Employers often ask why they should spend resources to hire an outside fact-finder to conduct an investigation instead of having their Human Resources department handle it.
Independent and neutral
An independent fact-finder brings no prior bias to the individuals to be interviewed—including the complainant and alleged wrongdoer. The independent nature of the fact-finder lends credibility to the process and often provides a degree of assurance to the complainant and to the alleged wrongdoer that they are getting a fair shake in the process and that the outcome is not preordained. When an internal fact-finder conducts the investigation, even if done so in a neutral manner, there can remain the perception of bias.
Time is of the essence
A complaint made by an employee can start the rumor mill churning quickly, which, in turn, affects productivity and morale. It is critical both for the process itself, and to minimize the impact on the company, to initiate an investigation promptly. Moreover, often the alleged wrongdoer is placed on administrative leave; again, you’re not only down an employee indefinitely, but the uncertainty to everyone can be disruptive. Time is also of the essence to ensure a solid investigation. The more time that passes between the time the complaint is made and the time interviews begin damages the integrity of the investigation: memories and initial impressions fade, and employees talk to one another. Even if it’s not with the intent to collude, the rumor mill impacts individuals’ memories. Your Human Resources person likely has a full workload. When a complaint is made, it’s often difficult for the designated HR representative to put aside all of his/her work to carve out sufficient time to conduct a thorough investigation and prepare a complete report.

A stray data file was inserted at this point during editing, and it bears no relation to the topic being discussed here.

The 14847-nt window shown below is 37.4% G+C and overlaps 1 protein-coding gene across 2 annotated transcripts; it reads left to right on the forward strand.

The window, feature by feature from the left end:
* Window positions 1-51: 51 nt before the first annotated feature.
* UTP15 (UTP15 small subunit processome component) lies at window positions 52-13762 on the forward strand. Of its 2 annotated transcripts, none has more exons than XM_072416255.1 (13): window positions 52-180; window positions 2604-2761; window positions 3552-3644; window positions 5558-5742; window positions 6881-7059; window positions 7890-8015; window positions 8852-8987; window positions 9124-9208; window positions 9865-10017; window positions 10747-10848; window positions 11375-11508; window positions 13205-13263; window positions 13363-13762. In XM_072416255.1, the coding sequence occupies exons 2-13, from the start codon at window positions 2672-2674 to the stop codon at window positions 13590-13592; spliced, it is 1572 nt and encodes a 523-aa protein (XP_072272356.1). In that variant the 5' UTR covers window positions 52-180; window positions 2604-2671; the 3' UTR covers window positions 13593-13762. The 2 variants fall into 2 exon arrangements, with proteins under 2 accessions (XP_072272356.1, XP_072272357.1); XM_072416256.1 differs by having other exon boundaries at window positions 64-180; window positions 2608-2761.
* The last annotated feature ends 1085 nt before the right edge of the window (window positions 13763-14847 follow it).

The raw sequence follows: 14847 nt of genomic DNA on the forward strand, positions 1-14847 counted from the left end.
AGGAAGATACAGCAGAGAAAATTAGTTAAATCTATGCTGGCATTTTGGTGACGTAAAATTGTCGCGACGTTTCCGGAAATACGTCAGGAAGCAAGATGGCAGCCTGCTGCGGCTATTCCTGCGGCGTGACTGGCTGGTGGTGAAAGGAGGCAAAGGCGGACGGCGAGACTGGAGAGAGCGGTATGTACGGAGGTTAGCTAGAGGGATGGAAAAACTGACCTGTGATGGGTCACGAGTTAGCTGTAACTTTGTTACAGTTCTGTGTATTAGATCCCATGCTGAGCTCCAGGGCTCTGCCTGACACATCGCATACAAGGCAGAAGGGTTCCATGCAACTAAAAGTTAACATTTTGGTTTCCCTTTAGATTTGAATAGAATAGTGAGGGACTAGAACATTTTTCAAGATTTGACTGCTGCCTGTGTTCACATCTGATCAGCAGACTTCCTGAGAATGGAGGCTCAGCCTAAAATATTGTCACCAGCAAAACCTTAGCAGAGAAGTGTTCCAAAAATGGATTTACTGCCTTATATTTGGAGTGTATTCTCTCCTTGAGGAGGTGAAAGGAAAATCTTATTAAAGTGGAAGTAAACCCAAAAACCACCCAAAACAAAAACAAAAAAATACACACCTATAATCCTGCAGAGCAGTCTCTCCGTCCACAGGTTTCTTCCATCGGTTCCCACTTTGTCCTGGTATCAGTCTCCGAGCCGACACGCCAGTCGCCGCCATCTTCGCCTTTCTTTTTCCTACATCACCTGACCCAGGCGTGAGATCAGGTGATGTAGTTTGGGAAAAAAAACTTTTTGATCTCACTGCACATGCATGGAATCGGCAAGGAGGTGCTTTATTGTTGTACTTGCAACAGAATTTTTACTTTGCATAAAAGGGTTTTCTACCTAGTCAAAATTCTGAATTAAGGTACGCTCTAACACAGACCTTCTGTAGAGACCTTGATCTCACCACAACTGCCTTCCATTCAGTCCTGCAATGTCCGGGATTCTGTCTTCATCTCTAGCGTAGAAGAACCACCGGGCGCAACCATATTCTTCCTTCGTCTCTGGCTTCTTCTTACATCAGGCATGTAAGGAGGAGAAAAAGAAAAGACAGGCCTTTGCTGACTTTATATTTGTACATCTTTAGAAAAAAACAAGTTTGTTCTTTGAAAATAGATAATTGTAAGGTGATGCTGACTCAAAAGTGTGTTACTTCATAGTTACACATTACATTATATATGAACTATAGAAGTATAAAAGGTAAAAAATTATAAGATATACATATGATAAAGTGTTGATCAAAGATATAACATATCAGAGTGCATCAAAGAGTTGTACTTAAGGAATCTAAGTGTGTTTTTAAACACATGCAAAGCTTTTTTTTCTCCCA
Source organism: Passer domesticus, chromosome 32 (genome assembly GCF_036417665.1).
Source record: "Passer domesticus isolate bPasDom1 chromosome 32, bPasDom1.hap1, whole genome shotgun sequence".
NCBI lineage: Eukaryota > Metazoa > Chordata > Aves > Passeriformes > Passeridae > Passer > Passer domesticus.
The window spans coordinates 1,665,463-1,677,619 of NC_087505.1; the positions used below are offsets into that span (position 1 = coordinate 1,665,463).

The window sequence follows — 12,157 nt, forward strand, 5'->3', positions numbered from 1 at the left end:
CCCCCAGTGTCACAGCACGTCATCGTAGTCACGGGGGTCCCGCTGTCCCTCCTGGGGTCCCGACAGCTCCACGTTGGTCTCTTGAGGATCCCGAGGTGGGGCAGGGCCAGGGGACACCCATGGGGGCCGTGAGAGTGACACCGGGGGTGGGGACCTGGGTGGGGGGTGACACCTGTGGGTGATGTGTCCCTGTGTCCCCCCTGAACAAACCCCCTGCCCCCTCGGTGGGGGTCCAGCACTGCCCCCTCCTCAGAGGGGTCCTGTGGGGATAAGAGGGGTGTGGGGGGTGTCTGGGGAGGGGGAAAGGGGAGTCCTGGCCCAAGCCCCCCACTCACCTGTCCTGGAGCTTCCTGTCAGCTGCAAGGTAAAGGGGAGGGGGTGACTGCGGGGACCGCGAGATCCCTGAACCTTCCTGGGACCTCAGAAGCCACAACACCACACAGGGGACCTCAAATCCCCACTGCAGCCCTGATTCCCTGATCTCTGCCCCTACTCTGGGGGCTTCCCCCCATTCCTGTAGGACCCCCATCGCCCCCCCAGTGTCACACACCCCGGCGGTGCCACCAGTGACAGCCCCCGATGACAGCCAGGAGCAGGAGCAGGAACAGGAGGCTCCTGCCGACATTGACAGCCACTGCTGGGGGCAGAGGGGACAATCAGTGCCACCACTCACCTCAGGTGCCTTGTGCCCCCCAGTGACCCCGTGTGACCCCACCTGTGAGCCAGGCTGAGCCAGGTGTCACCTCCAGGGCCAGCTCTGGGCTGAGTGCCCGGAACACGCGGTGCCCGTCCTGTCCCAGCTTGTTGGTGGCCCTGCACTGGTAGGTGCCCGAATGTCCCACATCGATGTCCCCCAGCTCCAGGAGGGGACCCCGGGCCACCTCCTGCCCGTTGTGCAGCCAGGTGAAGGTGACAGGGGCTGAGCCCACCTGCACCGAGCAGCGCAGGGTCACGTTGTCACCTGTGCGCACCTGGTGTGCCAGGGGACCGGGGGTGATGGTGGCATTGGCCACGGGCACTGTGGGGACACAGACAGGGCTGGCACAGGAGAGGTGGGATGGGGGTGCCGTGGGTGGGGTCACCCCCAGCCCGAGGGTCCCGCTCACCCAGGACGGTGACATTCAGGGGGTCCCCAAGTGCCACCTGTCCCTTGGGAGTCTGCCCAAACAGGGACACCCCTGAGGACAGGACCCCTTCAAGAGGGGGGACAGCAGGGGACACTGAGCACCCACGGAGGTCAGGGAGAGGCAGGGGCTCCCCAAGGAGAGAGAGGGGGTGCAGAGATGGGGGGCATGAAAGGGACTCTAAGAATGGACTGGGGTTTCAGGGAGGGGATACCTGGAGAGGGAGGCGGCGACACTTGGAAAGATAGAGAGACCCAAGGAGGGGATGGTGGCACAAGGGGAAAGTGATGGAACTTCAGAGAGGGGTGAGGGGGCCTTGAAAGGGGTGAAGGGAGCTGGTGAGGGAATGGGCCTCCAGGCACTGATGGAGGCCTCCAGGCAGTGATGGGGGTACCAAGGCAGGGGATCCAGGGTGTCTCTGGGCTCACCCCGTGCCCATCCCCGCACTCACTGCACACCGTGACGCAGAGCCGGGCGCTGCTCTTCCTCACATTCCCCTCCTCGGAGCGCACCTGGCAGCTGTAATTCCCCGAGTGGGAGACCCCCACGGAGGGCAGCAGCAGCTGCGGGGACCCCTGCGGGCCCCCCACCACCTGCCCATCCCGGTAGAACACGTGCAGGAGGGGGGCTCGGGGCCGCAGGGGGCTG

In the event of subsequent litigation, it is important that the investigatory process and report are thorough and supported. Having an independent fact-finder shows that the employer took the complaint seriously. The independent fact-finder’s established methods of approaching an investigation and written report will further assist in recalling events as litigation lasts for years afterwards.
Skill and expertise
A well-conducted investigation serves two primary functions: 1) to assess the legitimacy of the complaint in order to make an informed decision as to what action, if any, should be taken; and 2) in the event of a subsequent lawsuit, to have a well conducted, independent investigation and thorough report upon which to rely. Attaining these goals requires skill and experience. Skill in being able to elicit relevant information from employees and experience in being able to identify the relevant issues’ key components of the investigation so that it is focused and helpful. Utilizing my prior employment litigation experience, I am able to gather the information necessary to both the employer—to make solid business decisions—and to the employer’s counsel—to make solid legal decisions.